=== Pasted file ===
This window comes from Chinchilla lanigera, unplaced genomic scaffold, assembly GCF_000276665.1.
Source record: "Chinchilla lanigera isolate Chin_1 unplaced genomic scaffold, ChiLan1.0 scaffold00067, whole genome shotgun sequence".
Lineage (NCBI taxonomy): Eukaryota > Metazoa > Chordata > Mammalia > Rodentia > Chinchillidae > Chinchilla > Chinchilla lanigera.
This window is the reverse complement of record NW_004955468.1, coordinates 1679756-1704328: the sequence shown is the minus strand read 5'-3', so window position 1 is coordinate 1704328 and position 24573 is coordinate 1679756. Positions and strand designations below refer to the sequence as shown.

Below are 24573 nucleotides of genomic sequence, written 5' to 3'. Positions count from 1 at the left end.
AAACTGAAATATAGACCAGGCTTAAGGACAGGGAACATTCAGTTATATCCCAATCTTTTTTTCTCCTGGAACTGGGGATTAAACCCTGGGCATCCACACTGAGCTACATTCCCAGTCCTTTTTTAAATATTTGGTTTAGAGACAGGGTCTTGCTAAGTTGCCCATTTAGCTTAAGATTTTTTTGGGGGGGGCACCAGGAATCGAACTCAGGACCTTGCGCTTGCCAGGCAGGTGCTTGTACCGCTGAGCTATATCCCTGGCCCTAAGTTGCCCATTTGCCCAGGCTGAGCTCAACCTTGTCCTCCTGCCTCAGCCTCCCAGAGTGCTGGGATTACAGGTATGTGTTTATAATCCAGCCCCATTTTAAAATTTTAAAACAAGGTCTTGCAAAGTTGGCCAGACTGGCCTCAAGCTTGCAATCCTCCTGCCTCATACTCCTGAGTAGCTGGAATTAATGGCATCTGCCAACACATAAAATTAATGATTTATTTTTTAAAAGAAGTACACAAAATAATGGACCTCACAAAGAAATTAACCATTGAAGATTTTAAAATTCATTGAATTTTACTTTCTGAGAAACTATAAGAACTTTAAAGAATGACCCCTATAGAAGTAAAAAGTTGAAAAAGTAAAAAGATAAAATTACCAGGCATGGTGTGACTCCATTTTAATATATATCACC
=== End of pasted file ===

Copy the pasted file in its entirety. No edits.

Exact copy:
This window comes from Chinchilla lanigera, unplaced genomic scaffold, assembly GCF_000276665.1.
Source record: "Chinchilla lanigera isolate Chin_1 unplaced genomic scaffold, ChiLan1.0 scaffold00067, whole genome shotgun sequence".
Lineage (NCBI taxonomy): Eukaryota > Metazoa > Chordata > Mammalia > Rodentia > Chinchillidae > Chinchilla > Chinchilla lanigera.
This window is the reverse complement of record NW_004955468.1, coordinates 1679756-1704328: the sequence shown is the minus strand read 5'-3', so window position 1 is coordinate 1704328 and position 24573 is coordinate 1679756. Positions and strand designations below refer to the sequence as shown.

Below are 24573 nucleotides of genomic sequence, written 5' to 3'. Positions count from 1 at the left end.
AAACTGAAATATAGACCAGGCTTAAGGACAGGGAACATTCAGTTATATCCCAATCTTTTTTTCTCCTGGAACTGGGGATTAAACCCTGGGCATCCACACTGAGCTACATTCCCAGTCCTTTTTTAAATATTTGGTTTAGAGACAGGGTCTTGCTAAGTTGCCCATTTAGCTTAAGATTTTTTTGGGGGGGGCACCAGGAATCGAACTCAGGACCTTGCGCTTGCCAGGCAGGTGCTTGTACCGCTGAGCTATATCCCTGGCCCTAAGTTGCCCATTTGCCCAGGCTGAGCTCAACCTTGTCCTCCTGCCTCAGCCTCCCAGAGTGCTGGGATTACAGGTATGTGTTTATAATCCAGCCCCATTTTAAAATTTTAAAACAAGGTCTTGCAAAGTTGGCCAGACTGGCCTCAAGCTTGCAATCCTCCTGCCTCATACTCCTGAGTAGCTGGAATTAATGGCATCTGCCAACACATAAAATTAATGATTTATTTTTTAAAAGAAGTACACAAAATAATGGACCTCACAAAGAAATTAACCATTGAAGATTTTAAAATTCATTGAATTTTACTTTCTGAGAAACTATAAGAACTTTAAAGAATGACCCCTATAGAAGTAAAAAGTTGAAAAAGTAAAAAGATAAAATTACCAGGCATGGTGTGACTCCATTTTAATATATATCACC